start function R GUI menu item Help|Html help R Code: Starting HTML help > help.1:12534/doc/html/index.The HTML help system R has a comprehensive HTML help facility Run the help. you should open http://127.0.start() If nothing happens.0.html yourself Guy Yollin (Copyright © 2012) Computational Finance & Risk Management R Introduction 59 / 128 .

The help function Obtain help on a particular topic via the help function help(topic) ?topic R Code: Topic help > help(read.table) Guy Yollin (Copyright © 2012) Computational Finance & Risk Management R Introduction 60 / 128 .

search function Search help for a particular topic via the help.search(topic) ??topic R Code: Search help > ??predict Guy Yollin (Copyright © 2012) Computational Finance & Risk Management R Introduction 61 / 128 .search function help.The help.

data files The R help system Web resources for R IDE editors for R Part 3 Basic plotting Basic statistics and the normal distribution Working with time series in R Variable scoping in R Guy Yollin (Copyright © 2012) Computational Finance & Risk Management R Introduction 62 / 128 2 3 . working directory.Outline 1 Part 1 R overview and history R language references Part 2 R language and environment basics Data structures. data manipulation.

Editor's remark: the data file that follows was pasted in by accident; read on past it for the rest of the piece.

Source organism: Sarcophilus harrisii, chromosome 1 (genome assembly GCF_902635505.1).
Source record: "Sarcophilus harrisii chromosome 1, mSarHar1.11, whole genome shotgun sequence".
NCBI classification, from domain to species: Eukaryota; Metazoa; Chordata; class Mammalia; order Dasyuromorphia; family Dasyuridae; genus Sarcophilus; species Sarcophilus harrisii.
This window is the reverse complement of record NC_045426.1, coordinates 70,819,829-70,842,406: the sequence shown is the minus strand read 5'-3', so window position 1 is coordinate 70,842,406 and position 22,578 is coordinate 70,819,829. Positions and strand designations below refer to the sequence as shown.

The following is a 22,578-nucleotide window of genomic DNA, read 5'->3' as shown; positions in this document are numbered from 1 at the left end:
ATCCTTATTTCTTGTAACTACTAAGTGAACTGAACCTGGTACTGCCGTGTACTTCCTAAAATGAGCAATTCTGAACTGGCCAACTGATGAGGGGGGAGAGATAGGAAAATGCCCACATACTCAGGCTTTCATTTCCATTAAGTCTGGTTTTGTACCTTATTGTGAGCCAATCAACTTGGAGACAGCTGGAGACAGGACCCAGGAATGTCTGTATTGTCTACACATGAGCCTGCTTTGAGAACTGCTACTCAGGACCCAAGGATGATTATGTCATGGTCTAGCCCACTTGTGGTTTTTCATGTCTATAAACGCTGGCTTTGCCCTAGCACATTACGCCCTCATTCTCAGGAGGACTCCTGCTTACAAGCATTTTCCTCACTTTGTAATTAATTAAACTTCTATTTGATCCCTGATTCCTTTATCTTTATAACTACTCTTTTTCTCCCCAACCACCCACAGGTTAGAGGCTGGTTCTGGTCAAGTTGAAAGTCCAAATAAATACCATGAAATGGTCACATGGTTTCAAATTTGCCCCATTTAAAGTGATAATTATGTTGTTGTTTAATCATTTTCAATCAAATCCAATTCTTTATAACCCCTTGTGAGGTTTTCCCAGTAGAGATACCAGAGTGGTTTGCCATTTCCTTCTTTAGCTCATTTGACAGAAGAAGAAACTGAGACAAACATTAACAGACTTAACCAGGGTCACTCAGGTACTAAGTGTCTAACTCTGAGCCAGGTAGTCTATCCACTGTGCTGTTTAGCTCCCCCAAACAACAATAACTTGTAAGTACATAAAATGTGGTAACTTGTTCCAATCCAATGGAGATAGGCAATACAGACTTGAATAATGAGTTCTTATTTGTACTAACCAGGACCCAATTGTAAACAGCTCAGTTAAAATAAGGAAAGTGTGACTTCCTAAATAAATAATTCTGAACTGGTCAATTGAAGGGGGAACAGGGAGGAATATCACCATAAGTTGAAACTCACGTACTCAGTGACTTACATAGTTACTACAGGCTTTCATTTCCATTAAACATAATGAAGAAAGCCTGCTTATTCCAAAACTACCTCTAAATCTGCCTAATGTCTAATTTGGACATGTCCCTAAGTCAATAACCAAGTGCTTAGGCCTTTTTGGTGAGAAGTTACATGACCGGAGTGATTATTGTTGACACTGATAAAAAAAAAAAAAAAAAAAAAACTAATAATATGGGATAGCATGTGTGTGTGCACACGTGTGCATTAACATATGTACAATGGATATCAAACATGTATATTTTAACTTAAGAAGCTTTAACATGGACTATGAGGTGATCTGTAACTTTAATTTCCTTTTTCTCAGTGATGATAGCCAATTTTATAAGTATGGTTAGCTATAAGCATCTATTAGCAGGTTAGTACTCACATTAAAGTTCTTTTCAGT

R Homepage http://www.org List of CRAN mirror sites Manuals FAQs Mailing Lists Links Guy Yollin (Copyright © 2012) Computational Finance & Risk Management R Introduction 63 / 128 .r-project.

fhcrc.Comprehensive R Archive Network http://cran.org CRAN Mirrors About 88 sites worldwide About 19 sites in US R Binaries R Packages R Sources Task Views Guy Yollin (Copyright © 2012) Computational Finance & Risk Management R Introduction 64 / 128 .CRAN .

CRAN Task Views Organizes the 3500+ R packages by application Finance Time Series Econometrics Optimization Machine Learning Guy Yollin (Copyright © 2012) Computational Finance & Risk Management R Introduction 65 / 128 .

Stackoverflow Stackoverflow has become the primary resource for help with R http://stackoverflow.com/ Guy Yollin (Copyright © 2012) Computational Finance & Risk Management R Introduction 66 / 128 .

R-SIG-FINANCE Nerve center of the R finance community Daily must read Exclusively for Finance-specific questions. not general R questions https://stat.ch/mailman/listinfo/r-sig-finance Guy Yollin (Copyright © 2012) Computational Finance & Risk Management R Introduction 67 / 128 .ethz.